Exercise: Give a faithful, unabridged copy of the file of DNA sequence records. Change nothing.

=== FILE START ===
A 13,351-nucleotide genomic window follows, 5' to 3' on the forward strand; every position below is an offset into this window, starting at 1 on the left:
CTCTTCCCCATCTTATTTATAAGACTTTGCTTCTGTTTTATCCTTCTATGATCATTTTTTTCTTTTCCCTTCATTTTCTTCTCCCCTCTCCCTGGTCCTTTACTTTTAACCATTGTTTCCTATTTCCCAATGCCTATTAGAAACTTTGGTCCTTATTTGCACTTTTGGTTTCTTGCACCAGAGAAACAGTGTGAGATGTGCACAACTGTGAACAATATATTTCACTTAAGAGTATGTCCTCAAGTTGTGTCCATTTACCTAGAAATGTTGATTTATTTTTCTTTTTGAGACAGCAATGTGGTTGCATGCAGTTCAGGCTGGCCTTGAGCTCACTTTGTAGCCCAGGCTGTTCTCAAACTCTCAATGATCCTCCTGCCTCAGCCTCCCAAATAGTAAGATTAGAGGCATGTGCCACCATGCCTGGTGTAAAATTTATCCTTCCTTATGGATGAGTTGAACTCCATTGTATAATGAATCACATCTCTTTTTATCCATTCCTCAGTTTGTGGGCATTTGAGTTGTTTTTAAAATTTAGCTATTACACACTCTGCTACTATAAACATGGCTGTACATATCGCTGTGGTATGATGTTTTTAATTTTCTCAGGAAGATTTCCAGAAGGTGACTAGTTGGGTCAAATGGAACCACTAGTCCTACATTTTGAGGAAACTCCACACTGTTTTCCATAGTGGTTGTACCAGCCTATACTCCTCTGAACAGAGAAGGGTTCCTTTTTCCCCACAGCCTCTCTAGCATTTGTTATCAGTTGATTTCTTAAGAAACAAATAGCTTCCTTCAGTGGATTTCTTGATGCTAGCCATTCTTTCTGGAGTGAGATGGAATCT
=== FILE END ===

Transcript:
A 13,351-nucleotide genomic window follows, 5' to 3' on the forward strand; every position below is an offset into this window, starting at 1 on the left:
CTCTTCCCCATCTTATTTATAAGACTTTGCTTCTGTTTTATCCTTCTATGATCATTTTTTTCTTTTCCCTTCATTTTCTTCTCCCCTCTCCCTGGTCCTTTACTTTTAACCATTGTTTCCTATTTCCCAATGCCTATTAGAAACTTTGGTCCTTATTTGCACTTTTGGTTTCTTGCACCAGAGAAACAGTGTGAGATGTGCACAACTGTGAACAATATATTTCACTTAAGAGTATGTCCTCAAGTTGTGTCCATTTACCTAGAAATGTTGATTTATTTTTCTTTTTGAGACAGCAATGTGGTTGCATGCAGTTCAGGCTGGCCTTGAGCTCACTTTGTAGCCCAGGCTGTTCTCAAACTCTCAATGATCCTCCTGCCTCAGCCTCCCAAATAGTAAGATTAGAGGCATGTGCCACCATGCCTGGTGTAAAATTTATCCTTCCTTATGGATGAGTTGAACTCCATTGTATAATGAATCACATCTCTTTTTATCCATTCCTCAGTTTGTGGGCATTTGAGTTGTTTTTAAAATTTAGCTATTACACACTCTGCTACTATAAACATGGCTGTACATATCGCTGTGGTATGATGTTTTTAATTTTCTCAGGAAGATTTCCAGAAGGTGACTAGTTGGGTCAAATGGAACCACTAGTCCTACATTTTGAGGAAACTCCACACTGTTTTCCATAGTGGTTGTACCAGCCTATACTCCTCTGAACAGAGAAGGGTTCCTTTTTCCCCACAGCCTCTCTAGCATTTGTTATCAGTTGATTTCTTAAGAAACAAATAGCTTCCTTCAGTGGATTTCTTGATGCTAGCCATTCTTTCTGGAGTGAGATGGAATCT